The currency here is the Moroccan Dirham, and the exchange rate usually hovers these days around 10 Dirhams/1 Dollar. You CANNOT exchange for Dirhams outside of Morocco, but there are several currency exchange booths in the airport when you exit Passport Control and also located all around the Medina. Larger stores and restaurants may take Euros, but it’s really best to have dirhams.
If you bring large bills ($100) to exchange be sure that they are newer bills with holograms. Otherwise they will slide them back to you with a shake of their head.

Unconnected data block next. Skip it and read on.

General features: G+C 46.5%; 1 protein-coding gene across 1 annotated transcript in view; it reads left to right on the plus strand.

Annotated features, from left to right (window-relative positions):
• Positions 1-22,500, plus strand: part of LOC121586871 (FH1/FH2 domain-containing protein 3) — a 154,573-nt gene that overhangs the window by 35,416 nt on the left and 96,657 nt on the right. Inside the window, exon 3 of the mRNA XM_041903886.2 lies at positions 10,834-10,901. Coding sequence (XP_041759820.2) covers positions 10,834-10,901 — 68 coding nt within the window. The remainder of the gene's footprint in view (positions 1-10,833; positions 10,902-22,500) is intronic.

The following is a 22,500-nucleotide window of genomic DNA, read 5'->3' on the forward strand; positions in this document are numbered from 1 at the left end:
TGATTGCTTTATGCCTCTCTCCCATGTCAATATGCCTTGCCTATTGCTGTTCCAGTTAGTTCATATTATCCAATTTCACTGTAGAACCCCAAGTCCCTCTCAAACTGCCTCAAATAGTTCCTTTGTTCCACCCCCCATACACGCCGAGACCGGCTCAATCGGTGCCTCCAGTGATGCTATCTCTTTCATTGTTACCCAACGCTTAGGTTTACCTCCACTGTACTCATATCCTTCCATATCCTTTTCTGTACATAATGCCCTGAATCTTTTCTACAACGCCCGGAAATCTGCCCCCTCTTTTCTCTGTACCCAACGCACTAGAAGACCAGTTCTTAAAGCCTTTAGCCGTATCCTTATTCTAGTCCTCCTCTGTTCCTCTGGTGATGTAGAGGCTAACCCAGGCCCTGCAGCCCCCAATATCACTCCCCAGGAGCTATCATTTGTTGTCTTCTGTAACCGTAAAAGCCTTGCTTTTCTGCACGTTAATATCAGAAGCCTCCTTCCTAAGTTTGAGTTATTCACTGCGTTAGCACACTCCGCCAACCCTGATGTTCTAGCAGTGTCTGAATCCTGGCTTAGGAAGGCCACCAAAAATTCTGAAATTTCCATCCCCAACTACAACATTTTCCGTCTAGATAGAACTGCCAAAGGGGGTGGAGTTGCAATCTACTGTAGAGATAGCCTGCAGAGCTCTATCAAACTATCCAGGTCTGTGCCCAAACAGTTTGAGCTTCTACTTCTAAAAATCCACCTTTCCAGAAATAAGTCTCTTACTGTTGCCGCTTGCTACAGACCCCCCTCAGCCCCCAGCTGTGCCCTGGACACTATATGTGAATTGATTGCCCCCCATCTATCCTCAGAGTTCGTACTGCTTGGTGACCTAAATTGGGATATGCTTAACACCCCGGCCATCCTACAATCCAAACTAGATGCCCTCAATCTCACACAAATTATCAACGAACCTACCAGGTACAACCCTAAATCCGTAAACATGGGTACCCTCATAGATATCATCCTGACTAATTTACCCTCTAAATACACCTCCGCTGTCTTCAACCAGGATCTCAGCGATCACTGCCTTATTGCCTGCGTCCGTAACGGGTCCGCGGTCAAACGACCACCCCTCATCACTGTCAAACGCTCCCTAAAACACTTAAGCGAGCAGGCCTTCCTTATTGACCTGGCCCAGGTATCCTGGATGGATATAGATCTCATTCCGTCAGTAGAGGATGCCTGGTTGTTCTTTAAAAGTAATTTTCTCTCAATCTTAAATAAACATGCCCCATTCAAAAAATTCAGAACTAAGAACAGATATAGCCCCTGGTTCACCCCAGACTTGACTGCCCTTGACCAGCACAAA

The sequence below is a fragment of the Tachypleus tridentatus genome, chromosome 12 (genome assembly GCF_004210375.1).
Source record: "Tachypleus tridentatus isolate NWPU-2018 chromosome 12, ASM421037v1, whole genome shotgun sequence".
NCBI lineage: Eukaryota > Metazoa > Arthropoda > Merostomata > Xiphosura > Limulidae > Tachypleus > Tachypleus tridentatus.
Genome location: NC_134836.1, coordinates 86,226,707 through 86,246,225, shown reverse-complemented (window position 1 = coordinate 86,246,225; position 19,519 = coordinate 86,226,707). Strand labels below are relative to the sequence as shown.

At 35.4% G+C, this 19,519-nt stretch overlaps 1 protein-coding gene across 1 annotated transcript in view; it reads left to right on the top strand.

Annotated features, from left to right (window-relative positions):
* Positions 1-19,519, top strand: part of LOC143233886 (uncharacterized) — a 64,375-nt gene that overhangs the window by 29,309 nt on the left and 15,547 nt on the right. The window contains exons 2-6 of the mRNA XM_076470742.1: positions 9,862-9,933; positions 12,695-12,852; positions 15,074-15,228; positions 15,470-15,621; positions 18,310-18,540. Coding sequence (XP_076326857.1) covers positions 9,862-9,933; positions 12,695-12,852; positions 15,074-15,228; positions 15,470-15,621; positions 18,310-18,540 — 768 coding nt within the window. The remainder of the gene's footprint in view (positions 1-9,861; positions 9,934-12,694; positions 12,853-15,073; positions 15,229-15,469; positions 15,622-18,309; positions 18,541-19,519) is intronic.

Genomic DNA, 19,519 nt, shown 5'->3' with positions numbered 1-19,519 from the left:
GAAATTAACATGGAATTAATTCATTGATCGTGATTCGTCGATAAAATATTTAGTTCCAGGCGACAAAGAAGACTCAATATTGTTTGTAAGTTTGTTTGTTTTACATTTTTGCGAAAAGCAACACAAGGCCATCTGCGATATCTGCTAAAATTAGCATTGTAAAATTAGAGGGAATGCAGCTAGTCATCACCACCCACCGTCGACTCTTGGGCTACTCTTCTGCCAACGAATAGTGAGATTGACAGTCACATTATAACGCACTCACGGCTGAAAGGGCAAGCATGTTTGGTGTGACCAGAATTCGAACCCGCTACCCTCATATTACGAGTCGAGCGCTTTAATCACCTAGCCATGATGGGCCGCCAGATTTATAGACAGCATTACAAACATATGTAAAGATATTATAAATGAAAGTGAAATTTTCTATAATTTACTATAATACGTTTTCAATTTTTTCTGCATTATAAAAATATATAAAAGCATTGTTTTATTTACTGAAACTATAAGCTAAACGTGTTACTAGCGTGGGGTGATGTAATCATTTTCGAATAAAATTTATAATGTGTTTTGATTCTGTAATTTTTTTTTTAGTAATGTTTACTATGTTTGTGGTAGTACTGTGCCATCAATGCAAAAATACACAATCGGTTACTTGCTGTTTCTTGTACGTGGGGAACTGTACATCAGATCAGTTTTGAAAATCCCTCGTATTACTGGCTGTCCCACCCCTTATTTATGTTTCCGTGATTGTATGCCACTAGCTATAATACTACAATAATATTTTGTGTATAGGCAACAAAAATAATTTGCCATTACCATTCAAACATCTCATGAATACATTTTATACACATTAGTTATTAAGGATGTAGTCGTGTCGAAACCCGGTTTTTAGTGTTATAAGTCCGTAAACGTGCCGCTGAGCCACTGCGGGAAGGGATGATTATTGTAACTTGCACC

Another good option for padding your wallet with dirhams is to use the ATM machines which are located around the medina. The exchange rate is a little better, especially if your bank or credit card doesn’t add foreign transaction fees (some homework for you). Be sure to notify your bank of your foreign travel destination so they don’t flag you for fraud. I also recommend that you bring 2 or 3 cards-just in case you still get flagged (happens!) and find too many things you just can’t live without.